Andrew Page
Andrew Page

It has been a horror week on global equity markets with the credit crisis claiming another high profile victim, and the US government being forced into bailing out yet another major institution. Credible market commentators are even starting to say that the US economy could face a depression, and that it will take many years before the financial system and wider economy starts to recover.

In short, it’s all doom and gloom and the casual observer could be forgiven for thinking that the world is coming to an end. But let’s step back for a moment and take a cold hard look at the situation. The first thing to observe is that what we are seeing is in no way a “black swan” phenomenon. That is, this most recent market event is not unprecedented nor was it completely unforeseen. We have seen other credit crises before and bear markets are simply a fact of life.

If history can tell us anything about these events is that after the dust settles, productive enterprise gets back on its feet and markets inevitably recover. I’m not trying to trivialize what we have seen, it is certainly a very unpleasant experience and no one likes to see their portfolios drop so drastically in value. What I am saying is that we shouldn’t throw our arms up in defeat and walk away from the markets. For if we do, we have no chance of making any kind of a recovery.

Something else we can learn from history is that the best time to invest is after a market correction. After all, investing is all about buying low and selling high and things are pretty damn low at present. The most common objection I hear to this is “what if the market drops lower?” Well so what if it does? The point is that you got involved in the market when it was close to the bottom. Forget about trying to pick the exact bottom – it’s a fools’ game. Do you really think that in the year 2018 you will care that you picked up BHP at $35 instead of a possible $30?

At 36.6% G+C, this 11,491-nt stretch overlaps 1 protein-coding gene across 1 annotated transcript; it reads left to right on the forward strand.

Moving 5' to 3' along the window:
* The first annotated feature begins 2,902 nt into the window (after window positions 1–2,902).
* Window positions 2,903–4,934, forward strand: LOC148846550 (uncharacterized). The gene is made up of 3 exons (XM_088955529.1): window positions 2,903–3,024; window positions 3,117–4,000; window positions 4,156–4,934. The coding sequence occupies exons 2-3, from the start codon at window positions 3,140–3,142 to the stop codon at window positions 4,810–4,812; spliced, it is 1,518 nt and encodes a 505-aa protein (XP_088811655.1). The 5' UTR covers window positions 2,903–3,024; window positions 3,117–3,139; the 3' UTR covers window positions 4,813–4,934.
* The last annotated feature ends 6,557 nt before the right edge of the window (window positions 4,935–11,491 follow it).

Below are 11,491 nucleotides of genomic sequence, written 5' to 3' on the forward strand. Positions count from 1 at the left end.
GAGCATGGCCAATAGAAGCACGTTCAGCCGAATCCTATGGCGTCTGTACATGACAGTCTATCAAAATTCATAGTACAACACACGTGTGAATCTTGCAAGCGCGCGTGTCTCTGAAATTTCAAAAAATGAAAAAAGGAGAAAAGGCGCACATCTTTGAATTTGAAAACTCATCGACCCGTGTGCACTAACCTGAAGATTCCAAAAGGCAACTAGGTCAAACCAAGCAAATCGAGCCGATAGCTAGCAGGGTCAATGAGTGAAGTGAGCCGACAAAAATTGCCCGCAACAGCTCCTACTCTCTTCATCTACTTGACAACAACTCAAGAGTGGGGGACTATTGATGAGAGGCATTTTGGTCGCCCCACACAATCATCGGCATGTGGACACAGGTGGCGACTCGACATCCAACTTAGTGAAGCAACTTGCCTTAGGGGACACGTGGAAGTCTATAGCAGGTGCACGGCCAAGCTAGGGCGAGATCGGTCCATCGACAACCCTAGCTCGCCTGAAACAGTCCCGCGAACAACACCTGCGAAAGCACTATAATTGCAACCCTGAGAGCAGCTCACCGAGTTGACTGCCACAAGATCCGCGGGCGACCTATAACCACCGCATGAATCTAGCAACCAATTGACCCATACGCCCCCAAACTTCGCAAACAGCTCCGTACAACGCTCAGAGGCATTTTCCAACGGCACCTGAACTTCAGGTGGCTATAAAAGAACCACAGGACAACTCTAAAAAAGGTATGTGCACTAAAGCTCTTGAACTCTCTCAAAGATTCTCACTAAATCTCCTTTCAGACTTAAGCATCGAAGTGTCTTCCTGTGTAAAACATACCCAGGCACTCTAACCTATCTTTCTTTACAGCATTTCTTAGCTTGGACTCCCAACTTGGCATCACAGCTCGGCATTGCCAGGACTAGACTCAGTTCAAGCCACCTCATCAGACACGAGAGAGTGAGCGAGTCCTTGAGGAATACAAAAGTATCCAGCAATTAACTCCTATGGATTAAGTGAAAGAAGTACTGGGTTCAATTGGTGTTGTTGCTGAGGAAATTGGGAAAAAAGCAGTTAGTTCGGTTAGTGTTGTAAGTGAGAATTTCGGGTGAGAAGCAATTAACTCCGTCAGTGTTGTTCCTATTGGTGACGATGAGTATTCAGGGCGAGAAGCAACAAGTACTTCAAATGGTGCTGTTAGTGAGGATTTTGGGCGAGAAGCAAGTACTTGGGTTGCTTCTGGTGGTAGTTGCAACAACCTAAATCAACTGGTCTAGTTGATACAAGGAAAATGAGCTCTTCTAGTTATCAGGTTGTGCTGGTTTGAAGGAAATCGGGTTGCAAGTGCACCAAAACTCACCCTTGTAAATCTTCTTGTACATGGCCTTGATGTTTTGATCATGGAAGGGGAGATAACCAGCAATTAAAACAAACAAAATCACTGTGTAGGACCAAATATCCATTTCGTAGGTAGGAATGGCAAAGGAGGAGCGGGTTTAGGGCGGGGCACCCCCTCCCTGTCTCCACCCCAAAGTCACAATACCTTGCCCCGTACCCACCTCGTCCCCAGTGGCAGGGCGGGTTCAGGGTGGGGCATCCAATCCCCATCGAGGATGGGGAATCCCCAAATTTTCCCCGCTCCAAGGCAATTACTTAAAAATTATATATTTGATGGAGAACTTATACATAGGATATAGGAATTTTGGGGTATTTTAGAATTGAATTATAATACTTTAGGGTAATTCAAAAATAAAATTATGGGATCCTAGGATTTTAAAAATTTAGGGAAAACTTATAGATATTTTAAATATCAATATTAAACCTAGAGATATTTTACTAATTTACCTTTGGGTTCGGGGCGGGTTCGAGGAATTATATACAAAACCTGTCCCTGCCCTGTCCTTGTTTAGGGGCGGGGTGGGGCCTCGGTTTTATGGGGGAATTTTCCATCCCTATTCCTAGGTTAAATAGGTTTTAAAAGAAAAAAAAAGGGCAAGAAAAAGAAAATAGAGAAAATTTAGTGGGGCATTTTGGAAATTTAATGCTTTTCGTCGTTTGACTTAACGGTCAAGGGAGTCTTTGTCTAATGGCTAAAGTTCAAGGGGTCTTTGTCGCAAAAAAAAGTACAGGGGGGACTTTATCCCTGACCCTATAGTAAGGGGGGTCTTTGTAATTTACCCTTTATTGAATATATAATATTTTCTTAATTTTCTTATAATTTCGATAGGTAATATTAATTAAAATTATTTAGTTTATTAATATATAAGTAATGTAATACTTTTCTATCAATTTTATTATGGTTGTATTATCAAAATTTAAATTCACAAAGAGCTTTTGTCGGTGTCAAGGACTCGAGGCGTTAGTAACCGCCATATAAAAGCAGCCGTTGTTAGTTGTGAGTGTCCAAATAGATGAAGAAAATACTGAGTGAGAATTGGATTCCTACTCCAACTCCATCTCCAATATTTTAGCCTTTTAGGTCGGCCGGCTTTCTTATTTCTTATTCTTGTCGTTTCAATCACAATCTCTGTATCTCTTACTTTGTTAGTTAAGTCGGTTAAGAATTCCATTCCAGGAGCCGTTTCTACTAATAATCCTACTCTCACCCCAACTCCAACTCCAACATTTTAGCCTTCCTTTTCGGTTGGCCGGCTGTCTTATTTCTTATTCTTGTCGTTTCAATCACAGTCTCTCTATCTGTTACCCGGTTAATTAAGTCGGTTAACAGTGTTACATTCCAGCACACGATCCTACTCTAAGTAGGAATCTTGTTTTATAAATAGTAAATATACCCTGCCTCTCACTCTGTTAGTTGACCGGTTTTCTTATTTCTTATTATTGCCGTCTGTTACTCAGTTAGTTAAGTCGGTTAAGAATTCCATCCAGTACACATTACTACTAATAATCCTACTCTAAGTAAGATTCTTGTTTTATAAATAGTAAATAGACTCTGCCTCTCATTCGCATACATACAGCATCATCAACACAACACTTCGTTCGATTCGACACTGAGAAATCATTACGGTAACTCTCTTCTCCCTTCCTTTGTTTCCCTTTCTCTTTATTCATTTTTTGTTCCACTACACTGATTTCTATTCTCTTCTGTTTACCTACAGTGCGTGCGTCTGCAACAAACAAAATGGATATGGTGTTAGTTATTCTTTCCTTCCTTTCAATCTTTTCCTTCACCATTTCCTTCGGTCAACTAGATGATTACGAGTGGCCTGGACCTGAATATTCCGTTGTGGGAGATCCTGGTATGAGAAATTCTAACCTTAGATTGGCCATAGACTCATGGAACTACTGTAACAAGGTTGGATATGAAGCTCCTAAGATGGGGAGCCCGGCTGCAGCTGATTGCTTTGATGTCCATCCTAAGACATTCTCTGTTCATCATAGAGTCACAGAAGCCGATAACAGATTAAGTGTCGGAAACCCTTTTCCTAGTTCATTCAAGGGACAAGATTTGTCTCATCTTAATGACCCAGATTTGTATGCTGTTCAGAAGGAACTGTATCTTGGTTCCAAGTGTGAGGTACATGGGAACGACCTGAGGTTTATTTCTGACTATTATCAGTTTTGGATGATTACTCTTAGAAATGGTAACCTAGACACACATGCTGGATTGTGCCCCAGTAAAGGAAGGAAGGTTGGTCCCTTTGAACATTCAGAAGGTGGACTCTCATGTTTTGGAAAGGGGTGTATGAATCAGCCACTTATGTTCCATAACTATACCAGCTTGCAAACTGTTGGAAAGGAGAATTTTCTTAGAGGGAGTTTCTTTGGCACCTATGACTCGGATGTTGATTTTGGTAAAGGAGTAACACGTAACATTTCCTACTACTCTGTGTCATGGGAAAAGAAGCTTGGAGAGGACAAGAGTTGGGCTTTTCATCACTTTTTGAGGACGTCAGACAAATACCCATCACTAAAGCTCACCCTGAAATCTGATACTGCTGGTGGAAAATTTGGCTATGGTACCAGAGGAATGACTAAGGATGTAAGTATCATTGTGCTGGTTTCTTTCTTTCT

The more active traders always roll their eyes at this kind of thing. They want profit and they want it now!! Well to them I say you should also be rubbing your hands with glee. The most important thing for short term traders is volatility – after all, its solid and sudden movements that generate returns. And at present we are seeing lots of volatility. Up, down or sideways, it really shouldn’t matter to a trader because they should be able to profit in any of these events. Granted, you need to be careful with your risk management, and the technical signals can be harder to judge in this environment, but you wouldn’t be a trader if you were passive and risk adverse, would you?

So stop sulking around and crying foul. These things happen to markets from time to time, and it’s our choice whether we admit defeat or turn the situation to our advantage.

I leave you with a quote from an unlikely philosopher.

“Strength does not come from winning. Your struggles develop your strengths. When you go through hardships and decide not to surrender, that is strength.” – Arnold Schwarzenegger.

Make the markets work for you

Andrew Page